when you have a 'normal' width and height of 200 and 100 Pixels, then 50% represents the 50% of the width (200 * 50% = 100)

{
    height: 0;
    padding-bottom: 50%;
}

http://codepen.io/HerrSerker/pen/HhjKo?editors=110

edit

You can use SCSS percentage function:
padding-bottom: percentage(100px / 200px);

share|improve this answer
    
Good approach, but I'd suggest positioning the 'icon' in such responsive container absolutely: codepen.io/anon/pen/lscny –  Ilya Streltsyn Apr 21 at 17:08
    
Not necessarily if you manage the image dimensions ion the server side, which you should do –  HerrSerker Apr 25 at 9:55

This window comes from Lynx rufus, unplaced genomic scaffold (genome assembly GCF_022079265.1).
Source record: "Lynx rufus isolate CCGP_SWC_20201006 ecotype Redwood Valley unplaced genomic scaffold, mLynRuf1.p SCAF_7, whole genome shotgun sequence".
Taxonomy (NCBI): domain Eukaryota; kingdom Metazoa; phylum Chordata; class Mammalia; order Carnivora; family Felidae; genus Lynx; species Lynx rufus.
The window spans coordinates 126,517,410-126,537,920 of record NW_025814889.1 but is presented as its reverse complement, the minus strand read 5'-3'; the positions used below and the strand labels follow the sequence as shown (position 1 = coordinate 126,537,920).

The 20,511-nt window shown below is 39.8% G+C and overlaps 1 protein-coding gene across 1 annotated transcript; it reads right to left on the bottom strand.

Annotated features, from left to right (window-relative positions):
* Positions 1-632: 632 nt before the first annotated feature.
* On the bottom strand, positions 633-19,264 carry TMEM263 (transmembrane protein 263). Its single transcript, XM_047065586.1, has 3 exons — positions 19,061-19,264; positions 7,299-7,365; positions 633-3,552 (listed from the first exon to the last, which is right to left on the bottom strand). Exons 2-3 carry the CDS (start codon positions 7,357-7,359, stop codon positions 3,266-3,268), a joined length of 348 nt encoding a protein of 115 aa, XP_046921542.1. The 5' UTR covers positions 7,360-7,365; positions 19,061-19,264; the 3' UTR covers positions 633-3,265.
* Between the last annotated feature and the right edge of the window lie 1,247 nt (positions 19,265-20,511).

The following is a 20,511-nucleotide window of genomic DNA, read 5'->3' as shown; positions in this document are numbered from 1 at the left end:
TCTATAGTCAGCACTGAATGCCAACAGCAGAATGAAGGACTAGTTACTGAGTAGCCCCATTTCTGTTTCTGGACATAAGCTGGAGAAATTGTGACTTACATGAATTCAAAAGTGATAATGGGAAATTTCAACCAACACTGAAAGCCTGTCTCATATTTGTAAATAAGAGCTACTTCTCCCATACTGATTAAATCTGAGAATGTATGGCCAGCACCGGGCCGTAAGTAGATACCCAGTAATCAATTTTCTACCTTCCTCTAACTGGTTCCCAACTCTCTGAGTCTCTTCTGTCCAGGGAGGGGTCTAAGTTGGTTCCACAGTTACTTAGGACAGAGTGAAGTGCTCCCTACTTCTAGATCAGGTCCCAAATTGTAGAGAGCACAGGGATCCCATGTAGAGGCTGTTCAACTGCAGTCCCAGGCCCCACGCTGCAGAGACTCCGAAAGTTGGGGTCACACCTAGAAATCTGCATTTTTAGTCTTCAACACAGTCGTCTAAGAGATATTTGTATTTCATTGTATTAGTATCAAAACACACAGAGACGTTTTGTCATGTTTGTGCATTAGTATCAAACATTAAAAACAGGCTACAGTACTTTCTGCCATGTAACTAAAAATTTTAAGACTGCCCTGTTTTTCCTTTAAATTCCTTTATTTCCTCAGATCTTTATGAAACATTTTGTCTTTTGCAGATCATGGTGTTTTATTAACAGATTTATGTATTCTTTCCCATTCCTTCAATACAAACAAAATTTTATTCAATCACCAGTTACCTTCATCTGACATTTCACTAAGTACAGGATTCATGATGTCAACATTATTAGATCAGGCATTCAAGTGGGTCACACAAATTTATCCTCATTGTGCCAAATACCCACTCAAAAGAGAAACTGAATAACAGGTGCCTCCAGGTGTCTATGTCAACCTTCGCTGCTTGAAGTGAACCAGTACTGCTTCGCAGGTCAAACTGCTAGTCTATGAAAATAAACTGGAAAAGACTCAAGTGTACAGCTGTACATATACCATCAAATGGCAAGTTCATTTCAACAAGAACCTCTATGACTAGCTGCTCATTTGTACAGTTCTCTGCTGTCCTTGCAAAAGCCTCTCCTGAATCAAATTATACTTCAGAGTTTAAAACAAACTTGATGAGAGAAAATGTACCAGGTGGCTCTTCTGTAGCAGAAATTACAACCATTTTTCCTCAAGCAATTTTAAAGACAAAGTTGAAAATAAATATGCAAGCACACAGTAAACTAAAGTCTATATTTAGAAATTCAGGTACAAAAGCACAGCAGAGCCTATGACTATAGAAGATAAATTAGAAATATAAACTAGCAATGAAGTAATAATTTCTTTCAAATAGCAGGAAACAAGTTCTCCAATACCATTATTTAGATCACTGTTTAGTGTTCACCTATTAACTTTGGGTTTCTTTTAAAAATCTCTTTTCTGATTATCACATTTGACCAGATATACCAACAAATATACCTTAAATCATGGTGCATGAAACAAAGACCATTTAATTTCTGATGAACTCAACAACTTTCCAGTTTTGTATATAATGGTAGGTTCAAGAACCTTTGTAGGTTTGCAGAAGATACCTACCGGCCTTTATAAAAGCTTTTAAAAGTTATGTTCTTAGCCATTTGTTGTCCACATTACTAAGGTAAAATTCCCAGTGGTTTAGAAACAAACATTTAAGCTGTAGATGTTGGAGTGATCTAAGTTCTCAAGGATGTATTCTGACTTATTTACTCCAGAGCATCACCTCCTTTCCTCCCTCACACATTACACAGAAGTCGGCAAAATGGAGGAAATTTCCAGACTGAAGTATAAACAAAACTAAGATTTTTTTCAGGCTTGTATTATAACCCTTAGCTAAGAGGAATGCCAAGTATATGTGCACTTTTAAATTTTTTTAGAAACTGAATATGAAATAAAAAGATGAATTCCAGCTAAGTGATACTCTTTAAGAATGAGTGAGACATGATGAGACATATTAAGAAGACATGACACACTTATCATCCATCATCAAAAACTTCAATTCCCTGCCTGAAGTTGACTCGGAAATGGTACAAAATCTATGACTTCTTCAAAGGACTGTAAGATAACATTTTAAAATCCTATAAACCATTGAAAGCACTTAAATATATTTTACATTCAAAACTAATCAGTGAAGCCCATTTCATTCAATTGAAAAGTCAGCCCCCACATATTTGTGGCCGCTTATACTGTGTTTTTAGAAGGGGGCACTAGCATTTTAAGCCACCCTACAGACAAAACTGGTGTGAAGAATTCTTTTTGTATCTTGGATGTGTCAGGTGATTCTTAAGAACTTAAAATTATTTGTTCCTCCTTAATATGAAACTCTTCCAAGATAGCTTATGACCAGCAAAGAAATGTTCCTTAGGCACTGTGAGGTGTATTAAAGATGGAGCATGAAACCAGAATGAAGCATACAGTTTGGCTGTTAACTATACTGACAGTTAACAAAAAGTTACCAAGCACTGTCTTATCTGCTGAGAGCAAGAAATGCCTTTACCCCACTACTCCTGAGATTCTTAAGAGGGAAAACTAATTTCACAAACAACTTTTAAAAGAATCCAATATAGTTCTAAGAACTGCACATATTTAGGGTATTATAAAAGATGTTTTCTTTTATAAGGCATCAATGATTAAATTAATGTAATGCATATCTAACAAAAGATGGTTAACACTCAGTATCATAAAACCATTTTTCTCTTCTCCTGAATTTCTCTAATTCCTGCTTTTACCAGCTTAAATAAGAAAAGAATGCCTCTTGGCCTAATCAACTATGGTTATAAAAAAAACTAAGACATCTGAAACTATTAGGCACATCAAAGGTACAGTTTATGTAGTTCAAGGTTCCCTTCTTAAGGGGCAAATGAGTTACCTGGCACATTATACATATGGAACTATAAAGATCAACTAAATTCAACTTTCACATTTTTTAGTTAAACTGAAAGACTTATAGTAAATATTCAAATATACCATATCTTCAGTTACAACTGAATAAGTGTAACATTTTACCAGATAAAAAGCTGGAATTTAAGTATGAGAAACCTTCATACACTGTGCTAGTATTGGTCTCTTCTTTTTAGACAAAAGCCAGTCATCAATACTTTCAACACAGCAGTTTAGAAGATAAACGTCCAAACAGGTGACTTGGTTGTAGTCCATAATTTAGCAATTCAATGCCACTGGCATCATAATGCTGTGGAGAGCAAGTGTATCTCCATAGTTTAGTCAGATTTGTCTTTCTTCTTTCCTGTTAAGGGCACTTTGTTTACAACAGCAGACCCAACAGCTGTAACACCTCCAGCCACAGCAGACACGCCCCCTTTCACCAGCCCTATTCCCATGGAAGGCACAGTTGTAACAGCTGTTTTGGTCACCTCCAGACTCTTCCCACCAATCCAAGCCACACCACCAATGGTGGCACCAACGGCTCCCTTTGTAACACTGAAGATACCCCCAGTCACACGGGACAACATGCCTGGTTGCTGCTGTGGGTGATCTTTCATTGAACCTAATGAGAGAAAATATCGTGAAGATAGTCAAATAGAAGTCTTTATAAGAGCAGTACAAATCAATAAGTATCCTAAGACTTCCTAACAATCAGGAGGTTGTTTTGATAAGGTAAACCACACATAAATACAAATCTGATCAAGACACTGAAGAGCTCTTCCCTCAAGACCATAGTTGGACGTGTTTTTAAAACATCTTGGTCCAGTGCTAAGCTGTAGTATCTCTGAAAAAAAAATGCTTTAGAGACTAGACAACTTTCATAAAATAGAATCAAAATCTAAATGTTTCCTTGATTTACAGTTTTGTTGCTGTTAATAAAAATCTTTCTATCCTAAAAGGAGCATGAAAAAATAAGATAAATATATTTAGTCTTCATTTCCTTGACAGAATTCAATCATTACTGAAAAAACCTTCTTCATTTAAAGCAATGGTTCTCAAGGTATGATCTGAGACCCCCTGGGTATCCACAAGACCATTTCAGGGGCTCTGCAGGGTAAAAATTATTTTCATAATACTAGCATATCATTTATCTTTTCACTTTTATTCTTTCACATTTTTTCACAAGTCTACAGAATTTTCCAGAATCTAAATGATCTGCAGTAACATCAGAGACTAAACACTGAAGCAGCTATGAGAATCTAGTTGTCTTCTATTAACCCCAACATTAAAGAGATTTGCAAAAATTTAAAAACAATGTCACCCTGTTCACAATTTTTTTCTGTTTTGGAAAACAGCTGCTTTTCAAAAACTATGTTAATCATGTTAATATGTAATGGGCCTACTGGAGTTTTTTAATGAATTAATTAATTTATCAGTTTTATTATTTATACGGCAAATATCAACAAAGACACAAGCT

Maybe you could try this jQuery library http://brm.io/jquery-match-height/

To use it you assign data attributes to the elements whose heights you want to match, it then calculated the height of each element to make are they are all the same. It takes in to account padding, margin, border and box-sizing.

share|improve this answer

Mainly, I added a max-height and a min-height of the same value to .items .item .image img:

.items .item .image img {
    display: block;
    width: 100%;
    max-height:23%;
    min-height:23%;
}

I'm not quite sure what you're trying to achieve but if I got you well then this is what you're looking for, Here is the full code:

HTML

<div class="items">
    <a href="#" class="item">
        <div class="image">
            <img src="http://placehold.it/200x100" />
        </div>
        <h4 class="title">Hi. I'm a title.</h4>
    </a>
    <a href="#" class="item">